Contribution #2058
  • Ralph Grundel 2016 So, you want to be a Lepidopterist?. Ecological Society of America . Ecology 97 (12). pp. 3555-3556.
    Contribution #2057
  • Helena M. Solo-Gabriele, Valerie J. Harwood , David Kay, Roger S. Fujioka, Michael J. Sadowsky, Richard L. Whitman, Andrew Wither, Manuela Caniça, Rita Carvalho da Fonseca, Aida Duarte, Thomas A. Edge, Maria J. Gargaté, Nina Gunde-Cimerman, Ferry Hagen, Sandra L. McLellan, Alexandra Nogueira da Silva, Monika Novak Babiè, Susana Prada, Raquel Rodrigues, Daniela Romão, Raquel Sabino, Robert A. Samson, Esther Segal, Christopher Staley, Huw D. Taylor, Cristina Veríssimo, Carla Viegas, Helena Barroso, and João C. Brandão. 2016 Beach sand and the potential for infectious disease transmission: observations and recommendations. Cambridge University Press . Journal of the Marine Biological Association of the United Kingdom 96 (Special Issue 01). pp. 101-120.

    Recent studies suggest that sand can serve as a vehicle for exposure of humans to pathogens at beach sites, resulting in increased health risks. Sampling for microorganisms in sand should therefore be considered for inclusion in regulatory programmes aimed at protecting recreational beach users from infectious disease. Here, we review the literature on pathogen levels in beach sand, and their potential for affecting human health. In an effort to provide specific recommendations for sand sampling programmes, we outline published guidelines for beach monitoring programmes, which are currently focused exclusively on measuring microbial levels in water. We also provide background on spatial distribution and temporal characteristics of microbes in sand, as these factors influence sampling programmes. First steps toward establishing a sand sampling programme include identifying appropriate beach sites and use of initial sanitary assessments to refine site selection. A tiered approach is recommended for monitoring. This approach would include the analysis of samples from many sites for faecal indicator organisms and other conventional analytes, while testing for specific pathogens and unconventional indicators is reserved for high-risk sites. Given the diversity of microbes found in sand, studies are urgently needed to identify the most significant aetiological agent of disease and to relate microbial measurements in sand to human health risk.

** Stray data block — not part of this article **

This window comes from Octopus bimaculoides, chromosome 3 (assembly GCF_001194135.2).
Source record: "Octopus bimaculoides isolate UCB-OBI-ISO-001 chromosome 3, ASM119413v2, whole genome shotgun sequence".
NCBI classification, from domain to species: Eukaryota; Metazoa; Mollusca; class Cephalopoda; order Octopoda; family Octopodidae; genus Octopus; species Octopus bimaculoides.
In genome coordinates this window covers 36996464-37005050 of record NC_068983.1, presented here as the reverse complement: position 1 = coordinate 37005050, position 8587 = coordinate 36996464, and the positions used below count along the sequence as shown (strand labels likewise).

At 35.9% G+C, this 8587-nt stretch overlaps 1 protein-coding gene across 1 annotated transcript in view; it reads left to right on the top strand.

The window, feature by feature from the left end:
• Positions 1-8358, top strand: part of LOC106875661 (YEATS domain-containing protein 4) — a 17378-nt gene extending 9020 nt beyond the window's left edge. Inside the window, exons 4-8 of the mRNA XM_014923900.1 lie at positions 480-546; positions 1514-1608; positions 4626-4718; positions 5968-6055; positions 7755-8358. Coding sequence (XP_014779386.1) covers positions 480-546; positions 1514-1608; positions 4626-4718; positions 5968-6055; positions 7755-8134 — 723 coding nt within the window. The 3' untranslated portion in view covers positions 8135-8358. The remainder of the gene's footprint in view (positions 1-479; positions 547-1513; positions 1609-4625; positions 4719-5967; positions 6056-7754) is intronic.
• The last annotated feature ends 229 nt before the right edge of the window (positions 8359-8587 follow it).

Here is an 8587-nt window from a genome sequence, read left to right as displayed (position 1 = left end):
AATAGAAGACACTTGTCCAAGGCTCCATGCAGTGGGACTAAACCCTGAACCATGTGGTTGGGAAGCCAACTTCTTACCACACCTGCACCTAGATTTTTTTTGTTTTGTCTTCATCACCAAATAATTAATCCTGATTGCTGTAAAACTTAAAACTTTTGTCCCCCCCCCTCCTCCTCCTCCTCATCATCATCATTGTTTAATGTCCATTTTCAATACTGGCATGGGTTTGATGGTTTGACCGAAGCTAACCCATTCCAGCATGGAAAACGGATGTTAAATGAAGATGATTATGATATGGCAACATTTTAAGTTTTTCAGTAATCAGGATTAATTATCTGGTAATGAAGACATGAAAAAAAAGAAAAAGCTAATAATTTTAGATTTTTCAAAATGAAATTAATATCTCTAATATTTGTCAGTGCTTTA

Contribution #2056
  • Abigail J. Lynch, Steven J. Cooke, Andrew M. Deines, Shannon D. Bower, David B. Bunnell, Ian G. Cowx, Vivian M. Nguyen, Joel Nohner, Kaviphone Phouthavong, Betsy Riley, Mark W. Rogers, William W. Taylor, Whitney Woelmer, So-Jung Youn, and T. Douglas Beard, Jr. 2016 The social, economic, and environmental importance of inland fish and fisheries. NRC Research Press . Environmental Reviews 24 (2). pp. 115-121.

    Though reported capture fisheries are dominated by marine production, inland fish and fisheries make substantial contributions to meeting the challenges faced by individuals, society, and the environment in a changing global landscape. Inland capture fisheries and aquaculture contribute over 40% to the world’s reported finfish production from less than 0.01% of the total volume of water on earth. These fisheries provide food for billions and livelihoods for millions of people worldwide. Herein, using supporting evidence from the literature, we review 10 reasons why inland fish and fisheries are important to the individual (food security, economic security, empowerment), to society (cultural services, recreational services, human health and well-being, knowledge transfer and capacity building), and to the environment (ecosystem function and biodiversity, as aquatic “canaries”, the “green food” movement). However, the current limitations to valuing the services provided by inland fish and fisheries make comparison with other water resource users extremely difficult. This list can serve to demonstrate the importance of inland fish and fisheries, a necessary first step to better incorporating them into agriculture, land-use, and water resource planning, where they are currently often underappreciated or ignored.